The Catamaran Turns Sporty and Sleek

Aquila’s flagship vessel is geared for seafarers looking for mid-sized comfort and efficiency

As large, methodical catamarans evolve to become more luxurious, sleeker and high-performing, the Aquila 70 Luxury Power Catamaran strives to capture the audience looking for more speed and maneuverability while maintaining a significant presence on the water.

Featured as the new flagship for Aquila Power Catamarans, the Aquila 70 debuted at the Palm Beach International Boat Show earlier this year. The catamaran aims to provide clients a more sporty and European-like vessel while meeting the latest performance and luxury standards.

“She’s not your typical catamaran,” says Alain Raas, Aquila Yachts brand manager. “We made it look more like a traditional motoryacht, where you have more of a European flair, rather than traditional catamarans, which have been boxy, with right angles and other sharp angles. We’ve moved away from that and incorporated a lot of European design and made the boat more flared, more sporting. When you look at it, the side profile doesn’t look like a catamaran until you actually get up on her and realize that, ‘Wow, this is actually a catamaran.’ “

Billed as a production-based, semi-customizable boat at $6 million, buyers can choose between four to six cabins and an up or down chef’s galley. Other options include a climate-controlled flybridge with a more contemporary and open feel. Interior designs feature Natuzzi Italia furnishings with dark or light options.

Performance-wise, twin Volvo Penta inboard diesel motors combine to produce 2,000 horsepower and joystick steering coupled with hydraulic bow thrusters to enable peak performance on the high seas. Computer system interceptors help the vessel reduce pitch and roll automatically. The ship’s carbon-fiber reinforcements allow it to reach a top speed of 27 knots (31 mph) while operating efficiently for long stretches at reduced speeds.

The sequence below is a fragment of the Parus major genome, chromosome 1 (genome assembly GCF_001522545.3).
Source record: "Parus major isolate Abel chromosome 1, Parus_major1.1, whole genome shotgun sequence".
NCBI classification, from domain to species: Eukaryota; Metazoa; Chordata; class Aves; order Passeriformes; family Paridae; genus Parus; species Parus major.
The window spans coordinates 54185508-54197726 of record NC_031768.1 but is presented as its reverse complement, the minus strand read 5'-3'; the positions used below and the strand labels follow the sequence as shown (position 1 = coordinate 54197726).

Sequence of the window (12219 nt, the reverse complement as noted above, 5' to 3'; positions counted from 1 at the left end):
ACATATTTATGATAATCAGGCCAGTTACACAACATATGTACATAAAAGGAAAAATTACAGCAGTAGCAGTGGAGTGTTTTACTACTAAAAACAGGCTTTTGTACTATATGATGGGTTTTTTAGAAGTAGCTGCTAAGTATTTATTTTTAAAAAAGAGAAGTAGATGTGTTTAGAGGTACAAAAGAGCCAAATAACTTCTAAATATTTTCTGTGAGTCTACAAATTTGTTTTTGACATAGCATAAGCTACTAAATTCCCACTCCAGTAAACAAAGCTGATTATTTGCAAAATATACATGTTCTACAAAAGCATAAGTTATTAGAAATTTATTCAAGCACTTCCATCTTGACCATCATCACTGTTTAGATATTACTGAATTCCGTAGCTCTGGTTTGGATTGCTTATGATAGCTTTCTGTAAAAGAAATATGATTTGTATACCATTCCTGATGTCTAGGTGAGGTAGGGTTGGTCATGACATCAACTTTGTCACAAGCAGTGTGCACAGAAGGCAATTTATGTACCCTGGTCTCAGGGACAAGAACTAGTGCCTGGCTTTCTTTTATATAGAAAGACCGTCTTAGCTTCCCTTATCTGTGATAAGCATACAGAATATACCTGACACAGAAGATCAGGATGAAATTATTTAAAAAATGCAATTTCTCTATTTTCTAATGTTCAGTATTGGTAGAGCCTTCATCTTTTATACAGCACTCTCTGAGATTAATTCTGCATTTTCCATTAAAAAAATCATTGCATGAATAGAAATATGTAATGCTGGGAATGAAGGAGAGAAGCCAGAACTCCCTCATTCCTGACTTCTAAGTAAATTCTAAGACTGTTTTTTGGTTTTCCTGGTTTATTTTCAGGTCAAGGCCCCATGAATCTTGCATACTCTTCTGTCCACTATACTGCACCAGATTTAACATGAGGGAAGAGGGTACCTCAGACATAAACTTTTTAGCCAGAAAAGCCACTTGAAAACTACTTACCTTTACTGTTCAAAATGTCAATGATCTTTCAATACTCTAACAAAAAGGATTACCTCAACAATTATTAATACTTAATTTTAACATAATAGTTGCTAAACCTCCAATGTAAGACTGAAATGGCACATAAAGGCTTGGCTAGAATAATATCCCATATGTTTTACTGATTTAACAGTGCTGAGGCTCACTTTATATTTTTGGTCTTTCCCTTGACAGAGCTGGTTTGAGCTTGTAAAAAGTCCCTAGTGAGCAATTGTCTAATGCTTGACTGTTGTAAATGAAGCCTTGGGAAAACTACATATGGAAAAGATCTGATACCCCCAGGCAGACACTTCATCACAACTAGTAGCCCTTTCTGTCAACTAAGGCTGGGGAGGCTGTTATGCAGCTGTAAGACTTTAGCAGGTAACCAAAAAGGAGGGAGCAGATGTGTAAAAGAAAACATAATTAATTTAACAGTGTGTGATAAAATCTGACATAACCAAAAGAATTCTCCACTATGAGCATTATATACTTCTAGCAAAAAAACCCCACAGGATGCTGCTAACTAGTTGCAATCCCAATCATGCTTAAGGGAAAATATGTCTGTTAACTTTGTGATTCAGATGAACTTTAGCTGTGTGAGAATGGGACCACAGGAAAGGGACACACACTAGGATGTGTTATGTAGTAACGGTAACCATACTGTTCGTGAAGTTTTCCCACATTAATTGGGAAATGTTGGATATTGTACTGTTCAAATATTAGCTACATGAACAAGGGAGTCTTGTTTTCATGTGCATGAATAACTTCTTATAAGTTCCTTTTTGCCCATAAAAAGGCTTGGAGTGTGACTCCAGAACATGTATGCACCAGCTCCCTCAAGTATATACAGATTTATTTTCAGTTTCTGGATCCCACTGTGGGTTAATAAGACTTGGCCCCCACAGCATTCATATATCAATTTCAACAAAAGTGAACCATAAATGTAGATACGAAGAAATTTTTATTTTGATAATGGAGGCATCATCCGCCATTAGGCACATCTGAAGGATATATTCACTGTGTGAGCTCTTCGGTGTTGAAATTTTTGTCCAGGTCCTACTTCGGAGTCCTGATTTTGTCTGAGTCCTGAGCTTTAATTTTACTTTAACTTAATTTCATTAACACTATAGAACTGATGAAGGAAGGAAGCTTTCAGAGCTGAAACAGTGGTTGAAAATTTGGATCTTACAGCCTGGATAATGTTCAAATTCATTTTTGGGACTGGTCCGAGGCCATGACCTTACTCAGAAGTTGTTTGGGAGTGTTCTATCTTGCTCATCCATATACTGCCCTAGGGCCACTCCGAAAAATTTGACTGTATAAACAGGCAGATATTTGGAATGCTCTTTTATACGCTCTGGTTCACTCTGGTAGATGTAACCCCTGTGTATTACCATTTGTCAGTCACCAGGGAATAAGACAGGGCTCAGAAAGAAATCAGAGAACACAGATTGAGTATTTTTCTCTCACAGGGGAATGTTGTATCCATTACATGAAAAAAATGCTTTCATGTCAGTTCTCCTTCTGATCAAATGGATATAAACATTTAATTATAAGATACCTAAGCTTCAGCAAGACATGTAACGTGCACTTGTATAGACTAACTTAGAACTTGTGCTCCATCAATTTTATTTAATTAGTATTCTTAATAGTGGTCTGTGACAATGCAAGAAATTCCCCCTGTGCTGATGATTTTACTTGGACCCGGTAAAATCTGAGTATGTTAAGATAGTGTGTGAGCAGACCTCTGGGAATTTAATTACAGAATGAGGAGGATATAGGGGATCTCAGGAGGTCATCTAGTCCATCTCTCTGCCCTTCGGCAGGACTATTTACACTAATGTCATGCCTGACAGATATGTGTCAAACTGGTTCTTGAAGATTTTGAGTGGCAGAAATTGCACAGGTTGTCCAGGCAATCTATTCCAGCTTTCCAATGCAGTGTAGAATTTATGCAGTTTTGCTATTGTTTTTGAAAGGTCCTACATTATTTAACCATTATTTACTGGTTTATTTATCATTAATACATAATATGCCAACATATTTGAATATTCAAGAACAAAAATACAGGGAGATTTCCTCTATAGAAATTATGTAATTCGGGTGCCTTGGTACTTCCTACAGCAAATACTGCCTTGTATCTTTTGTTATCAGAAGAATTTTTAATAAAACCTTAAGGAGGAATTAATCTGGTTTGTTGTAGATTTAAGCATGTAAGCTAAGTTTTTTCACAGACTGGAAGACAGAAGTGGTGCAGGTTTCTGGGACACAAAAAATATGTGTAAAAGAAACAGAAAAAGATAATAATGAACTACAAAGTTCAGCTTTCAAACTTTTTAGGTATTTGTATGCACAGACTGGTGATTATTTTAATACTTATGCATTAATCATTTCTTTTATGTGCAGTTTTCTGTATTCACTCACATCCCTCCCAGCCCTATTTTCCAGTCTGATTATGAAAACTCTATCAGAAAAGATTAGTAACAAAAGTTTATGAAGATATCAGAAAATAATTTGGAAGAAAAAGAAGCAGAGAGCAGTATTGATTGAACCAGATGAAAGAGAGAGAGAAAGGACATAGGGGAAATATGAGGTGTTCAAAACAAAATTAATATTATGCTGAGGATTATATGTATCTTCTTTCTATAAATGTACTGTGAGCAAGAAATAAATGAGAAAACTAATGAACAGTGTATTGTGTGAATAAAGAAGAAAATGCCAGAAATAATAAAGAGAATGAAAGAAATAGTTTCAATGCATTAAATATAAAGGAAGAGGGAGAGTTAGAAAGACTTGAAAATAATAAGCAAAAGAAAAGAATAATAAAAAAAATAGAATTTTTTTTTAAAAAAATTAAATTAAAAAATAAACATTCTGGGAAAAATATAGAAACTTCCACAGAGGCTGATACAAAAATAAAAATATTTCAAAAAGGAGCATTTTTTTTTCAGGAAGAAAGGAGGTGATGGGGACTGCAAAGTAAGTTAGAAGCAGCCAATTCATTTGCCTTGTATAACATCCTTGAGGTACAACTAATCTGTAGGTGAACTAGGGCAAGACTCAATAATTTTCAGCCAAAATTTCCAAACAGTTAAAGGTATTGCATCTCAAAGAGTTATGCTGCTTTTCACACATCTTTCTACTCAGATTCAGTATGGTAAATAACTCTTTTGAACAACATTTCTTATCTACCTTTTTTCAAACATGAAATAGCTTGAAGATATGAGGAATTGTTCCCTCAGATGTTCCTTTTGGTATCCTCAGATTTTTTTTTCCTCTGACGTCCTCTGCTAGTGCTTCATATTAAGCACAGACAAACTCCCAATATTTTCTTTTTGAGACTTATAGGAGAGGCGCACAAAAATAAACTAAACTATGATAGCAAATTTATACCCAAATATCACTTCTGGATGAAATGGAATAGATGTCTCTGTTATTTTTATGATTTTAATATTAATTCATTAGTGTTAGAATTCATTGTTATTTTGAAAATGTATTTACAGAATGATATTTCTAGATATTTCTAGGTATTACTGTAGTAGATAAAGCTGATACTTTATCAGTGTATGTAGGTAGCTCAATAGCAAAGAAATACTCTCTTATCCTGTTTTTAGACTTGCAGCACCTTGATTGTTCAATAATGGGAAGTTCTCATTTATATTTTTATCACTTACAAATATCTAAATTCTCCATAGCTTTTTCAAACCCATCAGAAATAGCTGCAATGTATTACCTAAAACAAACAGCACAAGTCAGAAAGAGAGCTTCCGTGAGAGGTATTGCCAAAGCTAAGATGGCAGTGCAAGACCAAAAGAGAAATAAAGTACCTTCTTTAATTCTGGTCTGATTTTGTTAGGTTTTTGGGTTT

“What we focused on is how do we make the power catamaran of this size perform well in all conditions,” Raas says. “We spent a lot of time on computer simulation underneath the boat, making sure that it’s as fluid as possible, so there’s the least amount of resistance. This adds a lot of buoyancy, as well as efficiency, once that water is broken to get that water moving down the hulls.”

While Raas reports some younger buyers looking to use their bitcoin earnings or stock portfolios have inquired about the newly launched catamaran, the overwhelming majority of consumers have been yacht owners looking to downgrade from 100- to 120-foot single-hull yachts.

“Generally, what we are seeing is that owners want to be able to run a boat that still gives them the same amount of livable space,” he says. “That’s really where this yacht bridges the gap—the buyer can be an owner-operator or a captain and crew boat. It just depends on the client’s experience and what their preferences are. It’s great to see movement in terms of sales both domestically as well as internationally.”

Outside furnishings include spacious seating and a dinghy launching area with a deep swim ladder that allows people to enjoy the recreation opportunities the Aquila 70 provides. Inside, a 27-foot-wide master suite featuring Versatile interior layouts leaves plenty of walk-in closet space. Though space is maximized throughout—the yacht boasts a 27-foot beam and a 300-square-foot salon—performance is never sacrificed.

“When you get into this sort of size range, your beam typically goes well over 30 feet. So what we’ve focused on is trying to keep that down in size so that we can improve the performance of the boat,” Raas says. “You have a very smooth ride, a level ride. And when coming up on a plane, she stays very flat. She has very minimal bow rise when she is getting up to cruising speed or even at top end.”

Sean d'Oliveira
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